EDITORIAL from 3/22/14: All school districts will face budget shortfall eventually
Whether you live in Lake George, Bolton Landing, Queensbury, Whitehall, Greenwich, Corinth or any of two dozen other school districts around the region, trouble is coming.
We found out this week it is already at the door in Glens Falls.
The past five years have been hard on schools. For a long time, schools sailed along with taxpayers approving healthy budget increases year after year. The past five years could be seen as a long overdue correction that reined in spending and tapped the brakes on taxes.
We’ve seen schools respond by shedding fat, becoming more efficient and doing everything possible to maintain the quality of education in which they take so much pride.
But the situation in Glens Falls brings home the reality of what we have been saying for some time: This is not a local problem, this is an Albany problem the Legislature and governor refuse to address.
Glens Falls school officials suggested one scenario this week that not only cut to the bone, it lopped off a couple of limbs.
In an effort to close a $3.7 million budget gap and stay under the 2 percent tax cap, Glens Falls started cutting and cutting and cutting some more. Here are some of the suggestions:
— Eliminate five teaching aides, three building and grounds positions and two office employees.
— Eliminate stipends for teachers who teach an extra sixth period and cut stipends for advising clubs by 50 percent.
— Reduce transportation for field trips, athletics and conferences.
— Increase class sizes, eliminate many electives and reduce extracurricular activities.
— Scrap plans to join the Early College High School program and eliminate fifth and sixth-grade foreign languages.
— Eliminate boys and girls varsity tennis, varsity cheerleading, freshmen boys basketball and intramural sports.
— Eliminate funding for participation in the BOCES alternative education program, reduce special classes for fifth-graders and fifth-through-eighth-grade chorus and band.
— Eliminate all modified sports and student clubs.
But the worst part is, after all those suggested cuts, Glens Falls is still $1 million short.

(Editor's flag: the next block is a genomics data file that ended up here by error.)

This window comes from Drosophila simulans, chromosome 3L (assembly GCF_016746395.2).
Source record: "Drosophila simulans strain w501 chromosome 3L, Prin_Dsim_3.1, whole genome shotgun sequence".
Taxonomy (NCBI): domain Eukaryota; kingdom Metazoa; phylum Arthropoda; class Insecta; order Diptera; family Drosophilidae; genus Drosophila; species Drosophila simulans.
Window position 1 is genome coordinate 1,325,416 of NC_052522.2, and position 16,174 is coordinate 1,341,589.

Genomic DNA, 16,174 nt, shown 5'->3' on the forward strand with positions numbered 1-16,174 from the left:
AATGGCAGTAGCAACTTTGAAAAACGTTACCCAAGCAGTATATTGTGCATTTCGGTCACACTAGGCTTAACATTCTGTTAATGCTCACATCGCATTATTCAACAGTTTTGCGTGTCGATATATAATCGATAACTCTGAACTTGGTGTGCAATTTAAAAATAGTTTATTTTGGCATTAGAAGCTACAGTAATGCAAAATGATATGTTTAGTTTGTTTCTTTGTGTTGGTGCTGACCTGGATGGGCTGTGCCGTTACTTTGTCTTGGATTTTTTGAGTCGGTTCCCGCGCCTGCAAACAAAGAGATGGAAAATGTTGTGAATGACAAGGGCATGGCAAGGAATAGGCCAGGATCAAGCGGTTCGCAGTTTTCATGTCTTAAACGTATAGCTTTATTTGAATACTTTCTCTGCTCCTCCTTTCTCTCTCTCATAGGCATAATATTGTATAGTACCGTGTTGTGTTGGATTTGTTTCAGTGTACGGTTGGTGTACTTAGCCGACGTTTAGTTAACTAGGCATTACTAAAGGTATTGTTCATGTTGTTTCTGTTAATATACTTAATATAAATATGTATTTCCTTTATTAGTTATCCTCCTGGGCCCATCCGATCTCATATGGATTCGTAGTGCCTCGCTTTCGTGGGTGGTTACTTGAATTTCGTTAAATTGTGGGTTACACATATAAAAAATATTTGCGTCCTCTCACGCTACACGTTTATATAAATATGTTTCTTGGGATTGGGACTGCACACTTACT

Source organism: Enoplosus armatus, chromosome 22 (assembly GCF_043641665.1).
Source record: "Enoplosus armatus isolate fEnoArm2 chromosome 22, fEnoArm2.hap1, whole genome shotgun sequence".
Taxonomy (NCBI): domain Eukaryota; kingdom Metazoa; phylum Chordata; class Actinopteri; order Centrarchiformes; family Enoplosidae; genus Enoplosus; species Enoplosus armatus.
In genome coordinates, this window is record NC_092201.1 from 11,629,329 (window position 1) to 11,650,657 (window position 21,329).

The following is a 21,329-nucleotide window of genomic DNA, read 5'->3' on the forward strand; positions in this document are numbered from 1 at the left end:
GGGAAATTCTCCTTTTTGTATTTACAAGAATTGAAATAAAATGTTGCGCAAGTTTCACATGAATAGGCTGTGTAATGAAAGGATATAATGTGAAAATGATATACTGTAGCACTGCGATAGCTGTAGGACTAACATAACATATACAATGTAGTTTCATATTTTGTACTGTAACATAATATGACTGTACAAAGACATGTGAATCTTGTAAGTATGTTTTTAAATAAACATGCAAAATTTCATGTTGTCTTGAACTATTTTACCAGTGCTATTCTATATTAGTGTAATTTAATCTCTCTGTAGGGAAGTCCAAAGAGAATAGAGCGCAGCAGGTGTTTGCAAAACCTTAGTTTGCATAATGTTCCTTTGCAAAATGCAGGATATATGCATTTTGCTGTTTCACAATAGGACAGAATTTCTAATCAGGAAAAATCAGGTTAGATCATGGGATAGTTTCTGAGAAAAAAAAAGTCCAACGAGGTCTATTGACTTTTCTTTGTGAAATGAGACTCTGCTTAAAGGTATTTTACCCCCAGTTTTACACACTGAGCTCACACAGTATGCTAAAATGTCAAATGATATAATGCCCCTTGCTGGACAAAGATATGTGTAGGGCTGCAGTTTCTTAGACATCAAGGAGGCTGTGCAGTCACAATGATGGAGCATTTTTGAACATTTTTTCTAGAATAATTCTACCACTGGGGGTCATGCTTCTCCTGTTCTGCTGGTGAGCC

This is a parent’s worst nightmare.
It has become clear to almost everyone but the Legislature in Albany that schools will not be able to cut their way out of this crisis.
The Legislature is in the stretch run of negotiations regarding the state budget. Late in the week, there was talk it would come up with another $240 million in state aid for schools. There was also some talk about restoring some of the monies lost from the gap eliminate adjustment.
These are Band Aids for amputations.
What the Legislature refuses to do is address two root causes of the problem: funding state pensions and the gap elimination adjustment.
School contributions toward pensions continue to skyrocket and it is expected to get worse. In the 2002-03 school year, school districts contributed 0.36 percent of an employee’s salary toward pensions. In 2013-14, it was more than 15.5 percent of an employee’s salary and expected to go higher.
The Legislature won’t even address that problem because it does not have the political will. The majority won’t stand up to state unions.
So our schools suffer.
Former Gov. David Paterson robbed schools of the gap elimination adjustment to balance the state budget. Now that the state has a surplus again, the majority in the Legislature is still reluctant to put the money back. And while most local schools like Glens Falls are struggling to survive, Albany politicians are adding money for prekindergarten programs and possibly more money for charter schools.
So our schools suffer.
The Legislature passed a 2 percent tax cap to hold our taxes in place. But without fixing one or both of the other two problems, the tax cap just exacerbates the problem.
For several years, we have been writing this day was coming. It arrived in Glens Falls. Other school districts will get there shortly.
It makes us wonder how many young families might contemplate moving from the district.
It makes us wonder how many young families would even consider moving into the district.
It makes us wonder how much higher taxes can go for residents.
Several school districts are lobbying residents to send letters and emails to Sen. Betty Little, Sen. Kathleen Marchione and Rep. Dan Stec that local schools need help. Queensbury has sent out emails and made automated calls to residents. Glens Falls has included information on its website, but it is doubtful that even a grass-roots campaign will make much of a difference because of the politics.
Our local legislators are on board. They know the problem. It is the legislators from downstate who are the problem. That means no matter how much of a ruckus local citizens make, no matter how loud they yell, there may be nothing they can do to help local schools beyond accepting a big tax hike.
Local editorials represent the opinion of the Post-Star editorial board, which consists of Publisher Rick Emanuel, Editor Ken Tingley, Projects Editor Will Doolittle and citizen representative Karen Stites.